What is Daily Corruption?

Daily Corruption: News Feed & Database is a response to the deficiencies commonly pointed out against traditional aggregate indexes, on the one hand, and to the constraints regularly affecting case studies, on the other. Its objective is to provide daily, readily processed, and immediately available qualitative data on a number of characteristics concerning ongoing corruption cases, such as public sector affected (commerce, education, tax administration, etc.), specific type (bribery, embezzlement, money laundering, etc.), range (local, national, international), resources (petty, grand) and organizations involved (executive, judiciary, military, etc.), and several others. Furthermore, this data can then be automatically employed for statistical analysis, thus providing a new quantitative instrument to complement current instruments such as Transparency International’s Corruption Perception Index.

Hence, by being based on the daily input of data logs regarding corruption and anti-corruption events as communicated by the main media outlets of each country covered, the project aims to (1) limit the loss of data accuracy regarding the perception of political corruption; (2) drastically cut down the financial and logistic costs of conducting case studies in developing countries; (3) offer a constantly updated map of political corruption at the national level; and, perhaps most importantly, (4) provide an instrument for the follow-up of political will for anti-corruption efforts in each country.

The data is initially inputted manually by local partners of each participating country (the beta stage focusing on the Americas before rolling out to other regions), until enough information is available to train text classification algorithms and automatize about 70% of the process. In this way, the employment of text analytics tools will provide long term sustainability to the project, while the participation of local experts and international organisations (such as Global Integrity) as separate levels of validation will make sure that the quality of the data remains at a proper level.

With this brief introduction, we hope that established researchers and activists may want to collaborate with us by providing feedback, and letting us know other dimensions of corruption that could be integrated into Daily Corruption. Any other form of participation would also be welcome, as we are currently looking for regional coordinators and support members, and academic institutions that may be interested in actively hosting this project. The activities for which we are pursuing support are described under the following categories/roles, from least to most involvement:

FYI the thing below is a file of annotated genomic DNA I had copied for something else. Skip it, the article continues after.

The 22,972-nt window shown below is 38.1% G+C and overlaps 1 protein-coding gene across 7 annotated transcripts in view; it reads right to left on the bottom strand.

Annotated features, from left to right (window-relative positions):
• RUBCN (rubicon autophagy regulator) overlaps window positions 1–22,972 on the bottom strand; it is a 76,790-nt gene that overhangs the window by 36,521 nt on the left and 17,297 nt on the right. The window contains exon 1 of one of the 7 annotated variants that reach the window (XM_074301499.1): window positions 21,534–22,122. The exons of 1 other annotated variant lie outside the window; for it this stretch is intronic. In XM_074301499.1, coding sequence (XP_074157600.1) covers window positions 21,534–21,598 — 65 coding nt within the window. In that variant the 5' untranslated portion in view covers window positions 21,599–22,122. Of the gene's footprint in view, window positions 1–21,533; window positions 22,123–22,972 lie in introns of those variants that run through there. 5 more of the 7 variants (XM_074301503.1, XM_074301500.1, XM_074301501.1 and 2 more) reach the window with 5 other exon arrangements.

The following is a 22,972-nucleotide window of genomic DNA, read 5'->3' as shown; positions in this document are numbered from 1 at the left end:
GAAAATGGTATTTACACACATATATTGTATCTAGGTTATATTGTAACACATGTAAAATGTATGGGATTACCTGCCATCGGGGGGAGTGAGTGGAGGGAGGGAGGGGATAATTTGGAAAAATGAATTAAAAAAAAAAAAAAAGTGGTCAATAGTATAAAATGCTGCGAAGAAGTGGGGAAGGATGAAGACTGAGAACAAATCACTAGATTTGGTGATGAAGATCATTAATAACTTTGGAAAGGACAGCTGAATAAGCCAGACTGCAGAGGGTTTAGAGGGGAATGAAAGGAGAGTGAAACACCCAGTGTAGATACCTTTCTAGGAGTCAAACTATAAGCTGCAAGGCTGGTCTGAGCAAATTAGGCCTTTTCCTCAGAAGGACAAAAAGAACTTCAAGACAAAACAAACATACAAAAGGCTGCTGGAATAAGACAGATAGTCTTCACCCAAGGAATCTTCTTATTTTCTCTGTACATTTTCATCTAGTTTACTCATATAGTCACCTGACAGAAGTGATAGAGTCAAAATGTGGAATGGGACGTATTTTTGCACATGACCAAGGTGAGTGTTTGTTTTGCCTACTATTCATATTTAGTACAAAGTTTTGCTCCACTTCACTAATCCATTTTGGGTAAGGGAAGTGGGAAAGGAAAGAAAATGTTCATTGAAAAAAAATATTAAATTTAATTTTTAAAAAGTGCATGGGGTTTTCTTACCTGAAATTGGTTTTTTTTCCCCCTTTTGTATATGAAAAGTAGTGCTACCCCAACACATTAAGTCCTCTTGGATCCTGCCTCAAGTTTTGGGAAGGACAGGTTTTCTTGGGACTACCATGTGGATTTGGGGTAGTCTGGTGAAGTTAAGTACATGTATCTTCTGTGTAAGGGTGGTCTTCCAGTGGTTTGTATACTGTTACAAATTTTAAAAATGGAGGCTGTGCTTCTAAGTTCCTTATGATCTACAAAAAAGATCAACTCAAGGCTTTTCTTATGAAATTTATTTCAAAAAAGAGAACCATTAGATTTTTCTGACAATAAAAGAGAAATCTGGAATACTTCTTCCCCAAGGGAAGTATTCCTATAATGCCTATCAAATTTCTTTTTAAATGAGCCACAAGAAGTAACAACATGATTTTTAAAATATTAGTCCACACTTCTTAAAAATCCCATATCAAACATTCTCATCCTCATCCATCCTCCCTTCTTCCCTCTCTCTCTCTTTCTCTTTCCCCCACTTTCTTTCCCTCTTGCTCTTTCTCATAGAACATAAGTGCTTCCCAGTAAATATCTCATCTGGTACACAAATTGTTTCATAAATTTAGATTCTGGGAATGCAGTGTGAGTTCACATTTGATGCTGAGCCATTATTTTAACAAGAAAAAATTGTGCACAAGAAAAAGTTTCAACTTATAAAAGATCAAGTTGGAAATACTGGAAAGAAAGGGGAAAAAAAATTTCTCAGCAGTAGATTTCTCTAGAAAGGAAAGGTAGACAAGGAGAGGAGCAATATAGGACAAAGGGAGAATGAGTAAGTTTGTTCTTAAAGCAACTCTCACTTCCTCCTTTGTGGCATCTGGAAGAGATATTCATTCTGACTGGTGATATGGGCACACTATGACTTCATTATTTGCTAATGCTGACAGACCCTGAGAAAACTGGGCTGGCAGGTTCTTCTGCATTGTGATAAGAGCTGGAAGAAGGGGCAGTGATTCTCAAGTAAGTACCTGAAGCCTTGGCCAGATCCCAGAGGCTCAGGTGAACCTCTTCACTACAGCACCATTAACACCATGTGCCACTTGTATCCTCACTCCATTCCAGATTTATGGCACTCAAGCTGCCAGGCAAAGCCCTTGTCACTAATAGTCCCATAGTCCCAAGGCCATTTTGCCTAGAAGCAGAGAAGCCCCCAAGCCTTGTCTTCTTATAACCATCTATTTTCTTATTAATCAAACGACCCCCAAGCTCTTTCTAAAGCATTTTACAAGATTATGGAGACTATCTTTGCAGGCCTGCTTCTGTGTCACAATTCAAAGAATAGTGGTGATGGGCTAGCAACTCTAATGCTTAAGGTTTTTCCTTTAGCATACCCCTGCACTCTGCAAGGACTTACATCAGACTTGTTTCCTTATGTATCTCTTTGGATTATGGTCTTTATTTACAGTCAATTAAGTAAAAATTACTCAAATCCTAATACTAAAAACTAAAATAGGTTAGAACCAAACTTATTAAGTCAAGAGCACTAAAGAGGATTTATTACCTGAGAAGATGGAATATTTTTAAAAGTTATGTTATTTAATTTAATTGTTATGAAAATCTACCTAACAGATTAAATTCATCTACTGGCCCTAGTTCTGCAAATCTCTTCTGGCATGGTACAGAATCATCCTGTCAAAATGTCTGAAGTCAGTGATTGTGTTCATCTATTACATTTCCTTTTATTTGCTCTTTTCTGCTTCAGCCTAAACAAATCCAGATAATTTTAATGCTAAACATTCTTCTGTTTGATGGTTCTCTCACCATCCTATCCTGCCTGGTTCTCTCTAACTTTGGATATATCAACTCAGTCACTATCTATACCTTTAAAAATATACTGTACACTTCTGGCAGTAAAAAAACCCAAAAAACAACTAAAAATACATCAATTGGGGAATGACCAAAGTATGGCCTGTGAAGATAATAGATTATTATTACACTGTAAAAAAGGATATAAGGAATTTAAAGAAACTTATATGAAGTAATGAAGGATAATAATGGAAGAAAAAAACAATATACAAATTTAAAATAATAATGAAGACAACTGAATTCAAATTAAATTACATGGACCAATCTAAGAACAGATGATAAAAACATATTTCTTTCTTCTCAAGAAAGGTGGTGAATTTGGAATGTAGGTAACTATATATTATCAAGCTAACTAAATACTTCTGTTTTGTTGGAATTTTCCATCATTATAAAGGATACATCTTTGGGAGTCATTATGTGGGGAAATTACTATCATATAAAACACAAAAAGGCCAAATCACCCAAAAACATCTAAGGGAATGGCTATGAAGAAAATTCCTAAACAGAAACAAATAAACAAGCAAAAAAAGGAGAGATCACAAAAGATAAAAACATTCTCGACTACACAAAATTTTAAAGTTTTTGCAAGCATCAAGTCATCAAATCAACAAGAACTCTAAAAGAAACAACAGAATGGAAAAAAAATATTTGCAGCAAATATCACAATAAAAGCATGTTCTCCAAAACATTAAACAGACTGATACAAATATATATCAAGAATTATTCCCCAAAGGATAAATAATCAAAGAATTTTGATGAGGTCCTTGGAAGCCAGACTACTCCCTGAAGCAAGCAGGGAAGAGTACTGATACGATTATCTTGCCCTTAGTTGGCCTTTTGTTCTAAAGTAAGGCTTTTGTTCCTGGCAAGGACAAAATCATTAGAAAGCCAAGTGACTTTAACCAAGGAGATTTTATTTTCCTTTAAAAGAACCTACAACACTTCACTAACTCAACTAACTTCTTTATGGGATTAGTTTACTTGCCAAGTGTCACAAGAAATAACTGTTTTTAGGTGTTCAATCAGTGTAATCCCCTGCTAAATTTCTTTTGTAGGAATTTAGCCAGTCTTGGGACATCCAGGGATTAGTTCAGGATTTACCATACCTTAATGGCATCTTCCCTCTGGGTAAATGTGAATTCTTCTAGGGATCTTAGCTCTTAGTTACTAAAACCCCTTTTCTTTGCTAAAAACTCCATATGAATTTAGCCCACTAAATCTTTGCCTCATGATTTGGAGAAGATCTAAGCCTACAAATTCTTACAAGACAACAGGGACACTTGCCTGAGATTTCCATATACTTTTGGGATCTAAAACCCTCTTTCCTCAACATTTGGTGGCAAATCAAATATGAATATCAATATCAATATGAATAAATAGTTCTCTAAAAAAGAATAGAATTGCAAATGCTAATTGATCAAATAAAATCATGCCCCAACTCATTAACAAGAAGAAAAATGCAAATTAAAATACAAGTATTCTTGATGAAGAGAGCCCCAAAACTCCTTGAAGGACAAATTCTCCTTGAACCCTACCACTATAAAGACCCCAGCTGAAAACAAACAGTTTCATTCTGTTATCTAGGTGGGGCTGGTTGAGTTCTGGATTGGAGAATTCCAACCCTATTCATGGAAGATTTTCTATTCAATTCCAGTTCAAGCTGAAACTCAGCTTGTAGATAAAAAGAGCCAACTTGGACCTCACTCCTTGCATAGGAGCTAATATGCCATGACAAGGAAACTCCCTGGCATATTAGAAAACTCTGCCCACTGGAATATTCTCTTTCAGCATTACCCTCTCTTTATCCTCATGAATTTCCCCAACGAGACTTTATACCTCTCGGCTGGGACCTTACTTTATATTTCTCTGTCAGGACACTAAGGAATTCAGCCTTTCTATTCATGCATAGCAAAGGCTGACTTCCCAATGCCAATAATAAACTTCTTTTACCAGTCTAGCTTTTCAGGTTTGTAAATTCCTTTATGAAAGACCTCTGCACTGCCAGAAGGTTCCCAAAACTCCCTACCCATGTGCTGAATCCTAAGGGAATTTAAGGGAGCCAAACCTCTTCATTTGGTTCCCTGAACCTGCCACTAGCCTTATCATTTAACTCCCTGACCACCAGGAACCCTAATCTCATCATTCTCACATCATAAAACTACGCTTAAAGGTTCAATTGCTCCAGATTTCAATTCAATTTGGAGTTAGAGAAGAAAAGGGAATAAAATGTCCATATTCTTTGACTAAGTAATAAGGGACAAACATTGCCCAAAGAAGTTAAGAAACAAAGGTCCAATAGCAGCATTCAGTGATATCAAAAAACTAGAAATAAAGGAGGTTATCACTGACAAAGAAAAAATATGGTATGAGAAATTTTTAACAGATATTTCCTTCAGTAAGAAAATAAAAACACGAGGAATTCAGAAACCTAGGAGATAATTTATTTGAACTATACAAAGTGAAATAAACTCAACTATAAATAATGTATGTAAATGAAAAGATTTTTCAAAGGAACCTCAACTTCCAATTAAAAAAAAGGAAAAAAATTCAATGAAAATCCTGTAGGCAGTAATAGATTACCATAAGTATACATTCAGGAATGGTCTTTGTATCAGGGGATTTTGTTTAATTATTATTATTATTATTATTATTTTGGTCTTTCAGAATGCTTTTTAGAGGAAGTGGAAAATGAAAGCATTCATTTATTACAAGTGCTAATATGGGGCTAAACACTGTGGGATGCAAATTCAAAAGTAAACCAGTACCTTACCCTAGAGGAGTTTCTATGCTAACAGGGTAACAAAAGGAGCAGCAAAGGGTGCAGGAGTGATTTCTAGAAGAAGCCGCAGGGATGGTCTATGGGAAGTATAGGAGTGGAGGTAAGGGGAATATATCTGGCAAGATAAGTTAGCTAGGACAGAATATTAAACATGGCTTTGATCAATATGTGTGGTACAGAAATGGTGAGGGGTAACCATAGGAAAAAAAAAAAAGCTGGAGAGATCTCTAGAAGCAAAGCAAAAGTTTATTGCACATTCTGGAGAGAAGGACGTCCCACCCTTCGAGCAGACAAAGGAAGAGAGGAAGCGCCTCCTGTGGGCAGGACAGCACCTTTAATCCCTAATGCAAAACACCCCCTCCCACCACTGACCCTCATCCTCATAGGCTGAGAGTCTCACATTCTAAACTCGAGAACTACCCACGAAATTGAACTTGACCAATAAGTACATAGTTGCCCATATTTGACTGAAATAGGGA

– Feedback: Experts providing comment and recommendations on any relevant aspect of the project, such as variables of interest, values and their description/classification, quality and validity requirements, reference to potential partners, etc.

– Monitoring: Experts actively assessing the quality and validity of the data vis-a-vis the news sources (national or international), validating both samples and classification.

– Coordination: Scholars or activists familiar with corruption literature or research, providing real-time guidance and feedback to the regional operators of the system in order to guarantee consistency and accuracy of data processing/validation. Coordinators also support the first stage of the project’s implementation in their particular region.

– Data processing/validation: Local institutional partners assigning operators to the system, who manually classify national daily news on a number of variables using to this end the web form available in the platform. After the system has integrated text classification algorithms for the particular country, the local operators’ focus switches to validation, with only a minimum of manual input left.

– *Hosting: Currently, the Daily Corruption project is a private initiative, and is not administered through any academic or non-governmental organisation. Thus, I am also reaching out to private and public institutes that may be interested in formally hosting it. This step is of particular importance to engage with sources of international funds and so facilitate the expansion of our network of regional partners and carry on the desired global implementation.

There is much to be done to aid the work of scholars and activists, and the proposed database could provide the basis for the next wave of international anti-corruption efforts.


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